Today we celebrate and commemorate Mark on account of his gospel. We should remember Mark’s desire to present Jesus as fully man in an authentic and powerful way and celebrate the tension of not having all the answers. We need to embrace the mystery of Christ and the call to discipleship as depicted in his gospel. Perhaps then we can encounter the Crucified Lord through Mark’s storytelling with the assured knowledge that he is Risen and his kingdom is in-breaking.

[1] Stephen C. Barton, ed., The Cambridge Companion to the Gospels, Cambridge Companions to Religion (Cambridge, UK: Cambridge University Press, 2006), Joel Green, “The Gospel according to Mark”, 143.

[2] Ibid, 139.

[3] N T. Wright, How God Became King: The Forgotten Story of the Gospels (New York: HarperOne, 2012), 63.

[4] Green, 152.

[5] Green, 148.

[6] Wright, 74.

[7] Ibid, 65.

[8] Wright, 75.

What Does It Mean To Abide? – Sermon Notes for Easter 5, Year B

Thesis

What does it mean to abide in Jesus? It’s a beautiful word but too often we miss out on any substantive definition or depiction. The RCL lessons for Easter 5 provide some concrete portrayals of this concept: trust, obedience, proclamation and a sort of “knowing” that moves beyond cognition and into something deeper. Prepare yourselves because Easter 5 and 6 will both feature gospel lessons from John 15.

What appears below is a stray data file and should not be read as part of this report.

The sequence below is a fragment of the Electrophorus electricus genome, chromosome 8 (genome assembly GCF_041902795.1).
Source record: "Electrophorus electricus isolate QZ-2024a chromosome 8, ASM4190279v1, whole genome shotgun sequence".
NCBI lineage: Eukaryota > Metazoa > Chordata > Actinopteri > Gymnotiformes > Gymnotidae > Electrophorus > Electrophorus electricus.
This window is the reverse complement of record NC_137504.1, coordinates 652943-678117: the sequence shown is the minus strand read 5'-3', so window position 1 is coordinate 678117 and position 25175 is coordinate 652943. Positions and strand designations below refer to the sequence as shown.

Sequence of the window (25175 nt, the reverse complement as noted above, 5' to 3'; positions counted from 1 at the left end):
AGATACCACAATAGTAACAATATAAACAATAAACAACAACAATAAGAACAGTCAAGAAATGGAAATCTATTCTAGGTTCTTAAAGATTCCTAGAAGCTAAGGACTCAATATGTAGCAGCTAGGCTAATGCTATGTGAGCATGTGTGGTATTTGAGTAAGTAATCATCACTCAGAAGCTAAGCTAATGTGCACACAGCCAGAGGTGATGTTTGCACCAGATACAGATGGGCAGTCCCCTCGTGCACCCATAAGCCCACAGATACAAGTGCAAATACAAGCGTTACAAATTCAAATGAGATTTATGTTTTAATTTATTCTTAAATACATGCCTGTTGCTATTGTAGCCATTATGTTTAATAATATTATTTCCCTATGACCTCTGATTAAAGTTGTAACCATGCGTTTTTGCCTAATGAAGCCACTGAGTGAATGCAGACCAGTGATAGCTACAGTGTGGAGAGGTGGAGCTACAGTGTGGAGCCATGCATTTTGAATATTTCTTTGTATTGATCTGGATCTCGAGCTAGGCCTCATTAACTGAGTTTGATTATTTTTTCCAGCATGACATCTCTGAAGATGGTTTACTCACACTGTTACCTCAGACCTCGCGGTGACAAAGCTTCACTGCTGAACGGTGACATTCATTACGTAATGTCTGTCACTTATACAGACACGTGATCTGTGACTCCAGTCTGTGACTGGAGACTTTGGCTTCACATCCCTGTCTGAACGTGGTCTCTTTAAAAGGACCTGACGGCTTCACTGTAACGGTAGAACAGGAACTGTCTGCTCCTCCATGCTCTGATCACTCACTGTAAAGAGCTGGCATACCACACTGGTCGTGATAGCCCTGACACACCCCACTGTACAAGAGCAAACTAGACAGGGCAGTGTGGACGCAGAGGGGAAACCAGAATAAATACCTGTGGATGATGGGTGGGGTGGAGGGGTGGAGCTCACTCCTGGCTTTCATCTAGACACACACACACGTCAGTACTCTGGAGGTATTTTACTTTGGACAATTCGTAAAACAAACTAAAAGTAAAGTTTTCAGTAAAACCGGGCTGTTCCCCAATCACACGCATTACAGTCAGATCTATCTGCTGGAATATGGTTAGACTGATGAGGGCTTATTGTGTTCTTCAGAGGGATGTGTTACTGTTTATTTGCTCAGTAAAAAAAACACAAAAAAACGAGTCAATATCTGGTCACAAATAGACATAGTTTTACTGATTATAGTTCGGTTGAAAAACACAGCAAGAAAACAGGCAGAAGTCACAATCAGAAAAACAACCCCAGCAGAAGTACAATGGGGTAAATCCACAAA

Analysis

Collect

Almighty God, whom truly to know is everlasting life: Grant us so perfectly to know your Son Jesus Christ to be the way, the truth, and the life, that we may steadfastly follow his steps in the way that leads to eternal life; through Jesus Christ your Son our Lord, who lives and reigns with you, in the unity of the Holy Spirit, one God, for ever and ever. Amen.

This is another situation when the Collect and the Gospel lesson seem to miss each other by a small margin. Upon first reading of the Collect one would assume that John 14 is the appointed text given the reference to “the way, the truth, and the life.” However, the Gospel lesson appointed for Year B is John 15:1-8 where Jesus talks about abiding in him and his relationship with the Father. There is a connection to John 14 and although it is simple it is also overlooked: John 14-17 constitutes the “Upper Room Discourse” from which we get Jesus’ High Priestly Prayer. The final “I Am” statement of John’s Gospel should not be separated from his words about abiding or from his priestly intercessions.